Drug-resistant tuberculosis is not only airborne and lethal; it's one of the most difficult diseases in the world to cure.
In Peru, 35-year-old Jenny Tenorio Gallegos wheezes even when she's sitting still. That's because of the damage tuberculosis has done to her lungs. The antibiotics she's taking to treat extensively drug-resistant TB nauseate her, give her headaches, leave her exhausted and are destroying her hearing.
"At times I don't hear well," she says. "You have to speak loud for me to be able to understand."
The drugs to cure her of TB, her doctors say, could leave her permanently deaf.
But the alternative — no treatment at all — is even worse.
Indeed, drug-resistant tuberculosis is the kind of disease that gives public health officials nightmares. According to the World Health Organization, the number of cases around the world tripled between 2009 and 2013.
The key to containing it is to get patients into treatment. But that treatment can take years and is so difficult that many patients give up before they're cured.
Tenorio is from a village about 6 1/2 hours outside Lima. She and her husband work as laborers on an asparagus farm. The international medical charity Partners in Health is overseeing her care. PIH has rented her a room in a dusty neighborhood on the north side of the capital. Twice a day, she gets an hourlong IV infusion of powerful antibiotics through a catheter in her chest. She's been in treatment for a year and has another 12 months to go.
Tenorio says she can accept the hearing loss and other side effects but hates being separated from her family. She has two children; they're ages 13 and 3. "At times I feel sad because I miss my children," she says. "But I have to stay calm because by taking my medicine, then I won't infect them. And so I try to stay as calm as I can."
Of the roughly 9 million cases of TB around the world each year only about 5 percent are drug-resistant, according to the World Health Organization. Drug resistance is the worst in Eastern Europe, where more than 20 percent of all TB cases won't respond to the standard drugs. And while regular TB is a major killer particularly among people with compromised immune systems, drug-resistant TB is far more lethal. The death rate is about 40 percent.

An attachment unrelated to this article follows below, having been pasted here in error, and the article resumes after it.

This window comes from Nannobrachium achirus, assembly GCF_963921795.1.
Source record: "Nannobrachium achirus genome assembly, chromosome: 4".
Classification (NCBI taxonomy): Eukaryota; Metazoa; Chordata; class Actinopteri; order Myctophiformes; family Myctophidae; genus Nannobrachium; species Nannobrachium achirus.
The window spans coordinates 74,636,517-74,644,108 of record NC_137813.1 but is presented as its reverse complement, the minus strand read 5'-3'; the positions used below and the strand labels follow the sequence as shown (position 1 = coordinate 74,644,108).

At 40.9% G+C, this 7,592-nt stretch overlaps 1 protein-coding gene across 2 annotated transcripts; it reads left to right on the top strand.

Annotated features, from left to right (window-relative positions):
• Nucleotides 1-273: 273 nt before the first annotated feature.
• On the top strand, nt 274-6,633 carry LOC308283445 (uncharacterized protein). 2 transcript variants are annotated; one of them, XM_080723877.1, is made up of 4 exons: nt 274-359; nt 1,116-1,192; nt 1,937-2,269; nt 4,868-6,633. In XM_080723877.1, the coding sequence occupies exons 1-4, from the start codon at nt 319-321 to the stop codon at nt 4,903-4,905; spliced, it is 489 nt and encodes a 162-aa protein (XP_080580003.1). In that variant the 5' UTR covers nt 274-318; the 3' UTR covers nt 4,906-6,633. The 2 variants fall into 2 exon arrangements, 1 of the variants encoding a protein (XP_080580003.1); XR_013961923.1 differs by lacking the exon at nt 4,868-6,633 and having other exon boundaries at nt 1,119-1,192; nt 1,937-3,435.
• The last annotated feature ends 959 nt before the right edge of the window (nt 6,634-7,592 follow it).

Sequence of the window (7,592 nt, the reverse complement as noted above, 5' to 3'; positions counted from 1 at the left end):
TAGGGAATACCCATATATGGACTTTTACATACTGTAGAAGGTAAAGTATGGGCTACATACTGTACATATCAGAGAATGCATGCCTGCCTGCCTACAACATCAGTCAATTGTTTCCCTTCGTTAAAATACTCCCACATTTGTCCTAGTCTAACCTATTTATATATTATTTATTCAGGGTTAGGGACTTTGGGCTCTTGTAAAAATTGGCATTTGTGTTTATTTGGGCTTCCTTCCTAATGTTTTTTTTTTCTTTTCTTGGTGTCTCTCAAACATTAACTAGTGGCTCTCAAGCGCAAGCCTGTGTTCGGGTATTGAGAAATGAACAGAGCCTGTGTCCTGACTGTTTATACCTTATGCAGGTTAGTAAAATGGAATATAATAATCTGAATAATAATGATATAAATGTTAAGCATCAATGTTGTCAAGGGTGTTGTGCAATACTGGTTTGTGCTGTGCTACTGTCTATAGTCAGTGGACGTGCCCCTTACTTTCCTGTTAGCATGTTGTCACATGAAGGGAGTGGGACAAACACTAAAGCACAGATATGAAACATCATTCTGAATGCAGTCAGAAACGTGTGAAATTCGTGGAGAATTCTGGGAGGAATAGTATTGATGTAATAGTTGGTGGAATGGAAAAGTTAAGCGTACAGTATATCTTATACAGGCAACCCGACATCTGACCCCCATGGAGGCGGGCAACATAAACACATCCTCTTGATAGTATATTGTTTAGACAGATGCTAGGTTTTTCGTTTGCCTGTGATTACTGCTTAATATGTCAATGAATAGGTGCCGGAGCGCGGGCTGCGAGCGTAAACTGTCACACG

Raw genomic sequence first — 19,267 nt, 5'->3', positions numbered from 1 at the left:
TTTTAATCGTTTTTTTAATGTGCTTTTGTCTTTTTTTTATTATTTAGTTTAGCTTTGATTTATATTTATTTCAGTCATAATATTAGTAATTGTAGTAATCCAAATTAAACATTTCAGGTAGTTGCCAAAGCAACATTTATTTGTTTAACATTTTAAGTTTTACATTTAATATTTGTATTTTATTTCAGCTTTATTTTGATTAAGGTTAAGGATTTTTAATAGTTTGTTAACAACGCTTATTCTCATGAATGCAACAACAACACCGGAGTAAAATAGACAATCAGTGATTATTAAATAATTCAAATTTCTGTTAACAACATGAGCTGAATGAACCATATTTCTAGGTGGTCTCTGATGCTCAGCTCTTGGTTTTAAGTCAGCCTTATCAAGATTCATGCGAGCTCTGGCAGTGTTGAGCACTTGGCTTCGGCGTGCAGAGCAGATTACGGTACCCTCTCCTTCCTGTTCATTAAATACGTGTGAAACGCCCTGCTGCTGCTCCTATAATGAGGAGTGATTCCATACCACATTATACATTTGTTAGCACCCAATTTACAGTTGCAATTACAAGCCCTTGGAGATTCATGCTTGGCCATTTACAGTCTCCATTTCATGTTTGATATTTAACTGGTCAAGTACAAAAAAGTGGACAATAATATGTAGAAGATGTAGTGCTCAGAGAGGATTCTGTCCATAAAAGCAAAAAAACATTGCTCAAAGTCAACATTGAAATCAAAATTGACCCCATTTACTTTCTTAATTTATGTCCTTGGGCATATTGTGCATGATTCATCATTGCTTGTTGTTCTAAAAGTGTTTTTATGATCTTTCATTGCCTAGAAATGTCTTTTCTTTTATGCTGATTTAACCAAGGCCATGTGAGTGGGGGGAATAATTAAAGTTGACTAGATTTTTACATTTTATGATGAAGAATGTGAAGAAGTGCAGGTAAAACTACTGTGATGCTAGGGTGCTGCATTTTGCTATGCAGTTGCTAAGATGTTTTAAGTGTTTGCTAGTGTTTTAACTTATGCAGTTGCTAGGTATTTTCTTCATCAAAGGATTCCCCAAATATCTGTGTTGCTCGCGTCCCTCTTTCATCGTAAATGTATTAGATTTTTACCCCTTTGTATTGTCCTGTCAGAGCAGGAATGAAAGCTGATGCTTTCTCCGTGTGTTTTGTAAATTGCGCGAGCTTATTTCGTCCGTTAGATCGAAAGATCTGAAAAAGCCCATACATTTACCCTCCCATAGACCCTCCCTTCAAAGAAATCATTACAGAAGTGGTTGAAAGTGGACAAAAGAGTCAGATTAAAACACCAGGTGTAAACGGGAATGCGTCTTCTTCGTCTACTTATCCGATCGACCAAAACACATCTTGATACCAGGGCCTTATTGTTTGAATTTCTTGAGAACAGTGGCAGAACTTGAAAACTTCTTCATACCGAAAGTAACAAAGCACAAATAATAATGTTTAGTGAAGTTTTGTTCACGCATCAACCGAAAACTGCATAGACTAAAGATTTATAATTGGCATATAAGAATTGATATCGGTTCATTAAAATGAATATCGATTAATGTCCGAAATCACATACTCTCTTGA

Oscar Ramirez with PIH in Peru says this form of TB is curable so long as patients can manage the side effects of the two-year treatment.
"It's not only about the drugs," he says.
Patients with drug-resistant TB aren't able to work for months. So they have no money for food. And if they were to go back to work to earn a living, they could further spread the disease. Ramirez says systems need to be in place to take care of these patients until they're cured.
"What we try to do is give comprehensive support to the patients," he says.
The Peruvian government oversees the treatment of most tuberculosis patients in the country. PIH manages the difficult cases: patients who've failed treatment in the past or declined treatment for one reason or another. The group sends a nurse twice a day to check on several dozen patients in Lima and administer the TB medications. PIH also buys food for the patients and makes sure they have transportation to the hospital.
"Sometimes they feel depressed, lonely in this treatment," Ramirez says.
Depression can lead them to abandon the treatment.
Ramirez acknowledges that some of PIH's patients do drop out. But this program has helped Peru do far better than many other countries in curing drug-resistant tuberculosis.
Treatment for drug-resistant TB treatment is successful only about half the time. But according to the Peruvian Ministry of Health, three-quarters of the local patients who finish their treatment completely recover.
Gallegos says drug-resistant TB treatment is a daily struggle.
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